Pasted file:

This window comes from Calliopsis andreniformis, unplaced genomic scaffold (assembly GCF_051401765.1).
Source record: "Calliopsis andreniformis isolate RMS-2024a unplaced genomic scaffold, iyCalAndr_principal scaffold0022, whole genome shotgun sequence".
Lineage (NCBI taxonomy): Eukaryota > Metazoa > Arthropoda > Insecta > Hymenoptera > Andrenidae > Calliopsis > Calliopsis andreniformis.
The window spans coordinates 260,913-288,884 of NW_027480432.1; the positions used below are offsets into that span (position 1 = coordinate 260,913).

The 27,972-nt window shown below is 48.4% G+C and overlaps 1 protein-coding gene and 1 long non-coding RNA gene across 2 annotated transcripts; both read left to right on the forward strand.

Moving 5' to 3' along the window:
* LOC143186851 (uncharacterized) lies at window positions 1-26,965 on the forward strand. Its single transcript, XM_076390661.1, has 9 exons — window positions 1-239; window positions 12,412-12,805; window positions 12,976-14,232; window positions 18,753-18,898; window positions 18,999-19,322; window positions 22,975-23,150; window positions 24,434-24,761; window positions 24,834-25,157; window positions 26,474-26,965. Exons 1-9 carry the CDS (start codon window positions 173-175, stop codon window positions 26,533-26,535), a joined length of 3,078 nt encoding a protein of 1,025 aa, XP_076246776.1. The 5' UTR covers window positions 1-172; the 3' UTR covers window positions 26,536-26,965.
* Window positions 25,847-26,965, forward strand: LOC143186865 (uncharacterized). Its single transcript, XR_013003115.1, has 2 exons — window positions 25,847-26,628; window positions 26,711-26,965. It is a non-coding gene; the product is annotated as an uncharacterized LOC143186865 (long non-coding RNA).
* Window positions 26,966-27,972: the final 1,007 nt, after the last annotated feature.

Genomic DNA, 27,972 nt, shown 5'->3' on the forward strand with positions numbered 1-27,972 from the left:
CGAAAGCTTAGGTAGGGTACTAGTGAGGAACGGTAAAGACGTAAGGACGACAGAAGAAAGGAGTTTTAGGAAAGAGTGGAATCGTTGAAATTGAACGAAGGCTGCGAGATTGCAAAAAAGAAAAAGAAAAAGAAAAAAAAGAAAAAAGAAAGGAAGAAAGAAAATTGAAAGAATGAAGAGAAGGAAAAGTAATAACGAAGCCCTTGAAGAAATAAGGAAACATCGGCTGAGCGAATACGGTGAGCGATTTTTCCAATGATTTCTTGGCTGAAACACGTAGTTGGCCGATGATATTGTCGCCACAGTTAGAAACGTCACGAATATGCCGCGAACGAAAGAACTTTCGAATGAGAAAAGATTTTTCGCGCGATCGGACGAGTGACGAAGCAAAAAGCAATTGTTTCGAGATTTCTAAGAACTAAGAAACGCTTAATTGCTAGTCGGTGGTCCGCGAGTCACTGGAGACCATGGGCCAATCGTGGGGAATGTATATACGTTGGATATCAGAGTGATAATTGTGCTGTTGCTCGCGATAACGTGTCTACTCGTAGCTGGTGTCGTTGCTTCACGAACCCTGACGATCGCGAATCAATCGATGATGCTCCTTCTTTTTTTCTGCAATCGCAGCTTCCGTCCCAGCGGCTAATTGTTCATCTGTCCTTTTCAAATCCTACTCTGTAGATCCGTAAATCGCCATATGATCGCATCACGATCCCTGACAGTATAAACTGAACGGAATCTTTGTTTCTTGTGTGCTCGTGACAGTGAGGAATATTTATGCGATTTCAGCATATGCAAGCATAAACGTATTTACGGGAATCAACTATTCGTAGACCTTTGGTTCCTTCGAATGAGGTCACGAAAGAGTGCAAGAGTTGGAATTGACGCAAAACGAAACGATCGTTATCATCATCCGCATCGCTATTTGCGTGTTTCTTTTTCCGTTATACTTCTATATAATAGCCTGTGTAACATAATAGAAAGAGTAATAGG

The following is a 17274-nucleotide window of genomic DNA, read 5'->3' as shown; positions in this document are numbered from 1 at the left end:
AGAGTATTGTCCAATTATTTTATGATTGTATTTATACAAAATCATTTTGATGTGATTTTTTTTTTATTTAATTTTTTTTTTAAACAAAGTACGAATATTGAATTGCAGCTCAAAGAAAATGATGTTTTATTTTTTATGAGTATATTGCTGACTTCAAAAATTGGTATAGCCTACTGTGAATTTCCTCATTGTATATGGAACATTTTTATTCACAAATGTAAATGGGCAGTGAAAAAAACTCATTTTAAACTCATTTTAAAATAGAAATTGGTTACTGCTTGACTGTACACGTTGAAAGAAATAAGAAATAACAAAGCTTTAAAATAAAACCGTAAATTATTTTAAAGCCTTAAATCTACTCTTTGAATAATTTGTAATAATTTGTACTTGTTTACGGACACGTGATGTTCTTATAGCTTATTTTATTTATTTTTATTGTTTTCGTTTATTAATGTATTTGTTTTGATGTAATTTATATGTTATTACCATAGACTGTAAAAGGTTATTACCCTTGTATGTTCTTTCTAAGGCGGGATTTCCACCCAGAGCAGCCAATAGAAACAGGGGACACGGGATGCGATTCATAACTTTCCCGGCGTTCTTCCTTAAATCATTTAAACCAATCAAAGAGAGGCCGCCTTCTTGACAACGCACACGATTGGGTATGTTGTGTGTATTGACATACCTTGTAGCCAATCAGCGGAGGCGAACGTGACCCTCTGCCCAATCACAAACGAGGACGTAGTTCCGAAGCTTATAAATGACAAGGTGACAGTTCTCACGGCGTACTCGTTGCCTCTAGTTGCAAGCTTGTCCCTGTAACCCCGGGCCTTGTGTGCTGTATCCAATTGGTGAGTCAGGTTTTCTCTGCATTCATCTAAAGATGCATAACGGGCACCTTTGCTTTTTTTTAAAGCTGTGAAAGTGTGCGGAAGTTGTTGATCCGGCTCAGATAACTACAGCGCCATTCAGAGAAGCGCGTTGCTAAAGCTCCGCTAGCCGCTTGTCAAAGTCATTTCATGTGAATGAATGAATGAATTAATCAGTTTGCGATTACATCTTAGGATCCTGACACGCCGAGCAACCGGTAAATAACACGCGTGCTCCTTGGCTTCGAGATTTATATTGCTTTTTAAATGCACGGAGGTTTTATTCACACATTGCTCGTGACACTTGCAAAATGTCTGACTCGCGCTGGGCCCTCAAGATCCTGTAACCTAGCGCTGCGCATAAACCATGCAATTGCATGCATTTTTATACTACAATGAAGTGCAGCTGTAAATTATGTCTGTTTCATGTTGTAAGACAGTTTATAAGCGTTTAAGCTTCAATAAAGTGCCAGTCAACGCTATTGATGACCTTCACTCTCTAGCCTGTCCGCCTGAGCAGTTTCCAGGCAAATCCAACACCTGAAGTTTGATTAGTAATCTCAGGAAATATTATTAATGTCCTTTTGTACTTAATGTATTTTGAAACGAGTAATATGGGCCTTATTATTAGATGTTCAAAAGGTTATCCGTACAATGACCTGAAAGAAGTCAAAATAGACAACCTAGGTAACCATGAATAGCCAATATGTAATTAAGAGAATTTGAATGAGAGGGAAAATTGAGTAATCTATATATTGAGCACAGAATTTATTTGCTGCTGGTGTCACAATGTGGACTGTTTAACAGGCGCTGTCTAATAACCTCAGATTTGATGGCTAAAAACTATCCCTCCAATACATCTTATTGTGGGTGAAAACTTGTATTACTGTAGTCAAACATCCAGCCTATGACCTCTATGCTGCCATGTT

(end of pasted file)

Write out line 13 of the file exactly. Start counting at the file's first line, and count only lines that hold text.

AGAGTATTGTCCAATTATTTTATGATTGTATTTATACAAAATCATTTTGATGTGATTTTTTTTTTATTTAATTTTTTTTTTAAACAAAGTACGAATATTGAATTGCAGCTCAAAGAAAATGATGTTTTATTTTTTATGAGTATATTGCTGACTTCAAAAATTGGTATAGCCTACTGTGAATTTCCTCATTGTATATGGAACATTTTTATTCACAAATGTAAATGGGCAGTGAAAAAAACTCATTTTAAACTCATTTTAAAATAGAAATTGGTTACTGCTTGACTGTACACGTTGAAAGAAATAAGAAATAACAAAGCTTTAAAATAAAACCGTAAATTATTTTAAAGCCTTAAATCTACTCTTTGAATAATTTGTAATAATTTGTACTTGTTTACGGACACGTGATGTTCTTATAGCTTATTTTATTTATTTTTATTGTTTTCGTTTATTAATGTATTTGTTTTGATGTAATTTATATGTTATTACCATAGACTGTAAAAGGTTATTACCCTTGTATGTTCTTTCTAAGGCGGGATTTCCACCCAGAGCAGCCAATAGAAACAGGGGACACGGGATGCGATTCATAACTTTCCCGGCGTTCTTCCTTAAATCATTTAAACCAATCAAAGAGAGGCCGCCTTCTTGACAACGCACACGATTGGGTATGTTGTGTGTATTGACATACCTTGTAGCCAATCAGCGGAGGCGAACGTGACCCTCTGCCCAATCACAAACGAGGACGTAGTTCCGAAGCTTATAAATGACAAGGTGACAGTTCTCACGGCGTACTCGTTGCCTCTAGTTGCAAGCTTGTCCCTGTAACCCCGGGCCTTGTGTGCTGTATCCAATTGGTGAGTCAGGTTTTCTCTGCATTCATCTAAAGATGCATAACGGGCACCTTTGCTTTTTTTTAAAGCTGTGAAAGTGTGCGGAAGTTGTTGATCCGGCTCAGATAACTACAGCGCCATTCAGAGAAGCGCGTTGCTAAAGCTCCGCTAGCCGCTTGTCAAAGTCATTTCATGTGAATGAATGAATGAATTAATCAGTTTGCGATTACATCTTAGGATCCTGACACGCCGAGCAACCGGTAAATAACACGCGTGCTCCTTGGCTTCGAGATTTATATTGCTTTTTAAATGCACGGAGGTTTTATTCACACATTGCTCGTGACACTTGCAAAATGTCTGACTCGCGCTGGGCCCTCAAGATCCTGTAACCTAGCGCTGCGCATAAACCATGCAATTGCATGCATTTTTATACTACAATGAAGTGCAGCTGTAAATTATGTCTGTTTCATGTTGTAAGACAGTTTATAAGCGTTTAAGCTTCAATAAAGTGCCAGTCAACGCTATTGATGACCTTCACTCTCTAGCCTGTCCGCCTGAGCAGTTTCCAGGCAAATCCAACACCTGAAGTTTGATTAGTAATCTCAGGAAATATTATTAATGTCCTTTTGTACTTAATGTATTTTGAAACGAGTAATATGGGCCTTATTATTAGATGTTCAAAAGGTTATCCGTACAATGACCTGAAAGAAGTCAAAATAGACAACCTAGGTAACCATGAATAGCCAATATGTAATTAAGAGAATTTGAATGAGAGGGAAAATTGAGTAATCTATATATTGAGCACAGAATTTATTTGCTGCTGGTGTCACAATGTGGACTGTTTAACAGGCGCTGTCTAATAACCTCAGATTTGATGGCTAAAAACTATCCCTCCAATACATCTTATTGTGGGTGAAAACTTGTATTACTGTAGTCAAACATCCAGCCTATGACCTCTATGCTGCCATGTT